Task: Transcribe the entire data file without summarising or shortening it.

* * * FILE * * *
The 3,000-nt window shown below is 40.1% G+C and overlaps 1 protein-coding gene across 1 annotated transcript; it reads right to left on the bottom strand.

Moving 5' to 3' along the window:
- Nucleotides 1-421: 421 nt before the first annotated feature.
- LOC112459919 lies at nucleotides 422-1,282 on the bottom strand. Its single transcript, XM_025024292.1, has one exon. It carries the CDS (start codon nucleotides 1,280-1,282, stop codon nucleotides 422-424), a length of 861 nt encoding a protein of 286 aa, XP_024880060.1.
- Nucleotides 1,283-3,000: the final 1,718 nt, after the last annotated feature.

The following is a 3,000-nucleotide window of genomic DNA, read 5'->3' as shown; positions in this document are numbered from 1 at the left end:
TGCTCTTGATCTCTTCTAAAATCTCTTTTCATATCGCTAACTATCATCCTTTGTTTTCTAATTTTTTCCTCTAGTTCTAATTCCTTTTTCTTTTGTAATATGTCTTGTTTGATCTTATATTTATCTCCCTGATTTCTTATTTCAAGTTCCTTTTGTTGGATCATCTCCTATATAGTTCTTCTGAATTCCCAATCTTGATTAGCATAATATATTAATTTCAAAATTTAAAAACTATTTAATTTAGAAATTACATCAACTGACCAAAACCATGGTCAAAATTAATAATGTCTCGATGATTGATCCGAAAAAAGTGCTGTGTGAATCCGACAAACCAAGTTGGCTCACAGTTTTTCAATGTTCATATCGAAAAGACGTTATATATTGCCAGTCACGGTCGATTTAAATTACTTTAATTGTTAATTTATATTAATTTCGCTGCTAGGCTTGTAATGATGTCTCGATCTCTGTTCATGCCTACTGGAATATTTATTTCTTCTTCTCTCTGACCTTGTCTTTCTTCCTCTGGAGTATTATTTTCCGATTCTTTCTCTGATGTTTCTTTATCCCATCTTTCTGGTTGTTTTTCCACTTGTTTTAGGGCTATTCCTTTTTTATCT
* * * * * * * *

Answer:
The 3,000-nt window shown below is 40.1% G+C and overlaps 1 protein-coding gene across 1 annotated transcript; it reads right to left on the bottom strand.

Moving 5' to 3' along the window:
- Nucleotides 1-421: 421 nt before the first annotated feature.
- LOC112459919 lies at nucleotides 422-1,282 on the bottom strand. Its single transcript, XM_025024292.1, has one exon. It carries the CDS (start codon nucleotides 1,280-1,282, stop codon nucleotides 422-424), a length of 861 nt encoding a protein of 286 aa, XP_024880060.1.
- Nucleotides 1,283-3,000: the final 1,718 nt, after the last annotated feature.

The following is a 3,000-nucleotide window of genomic DNA, read 5'->3' as shown; positions in this document are numbered from 1 at the left end:
TGCTCTTGATCTCTTCTAAAATCTCTTTTCATATCGCTAACTATCATCCTTTGTTTTCTAATTTTTTCCTCTAGTTCTAATTCCTTTTTCTTTTGTAATATGTCTTGTTTGATCTTATATTTATCTCCCTGATTTCTTATTTCAAGTTCCTTTTGTTGGATCATCTCCTATATAGTTCTTCTGAATTCCCAATCTTGATTAGCATAATATATTAATTTCAAAATTTAAAAACTATTTAATTTAGAAATTACATCAACTGACCAAAACCATGGTCAAAATTAATAATGTCTCGATGATTGATCCGAAAAAAGTGCTGTGTGAATCCGACAAACCAAGTTGGCTCACAGTTTTTCAATGTTCATATCGAAAAGACGTTATATATTGCCAGTCACGGTCGATTTAAATTACTTTAATTGTTAATTTATATTAATTTCGCTGCTAGGCTTGTAATGATGTCTCGATCTCTGTTCATGCCTACTGGAATATTTATTTCTTCTTCTCTCTGACCTTGTCTTTCTTCCTCTGGAGTATTATTTTCCGATTCTTTCTCTGATGTTTCTTTATCCCATCTTTCTGGTTGTTTTTCCACTTGTTTTAGGGCTATTCCTTTTTTATCT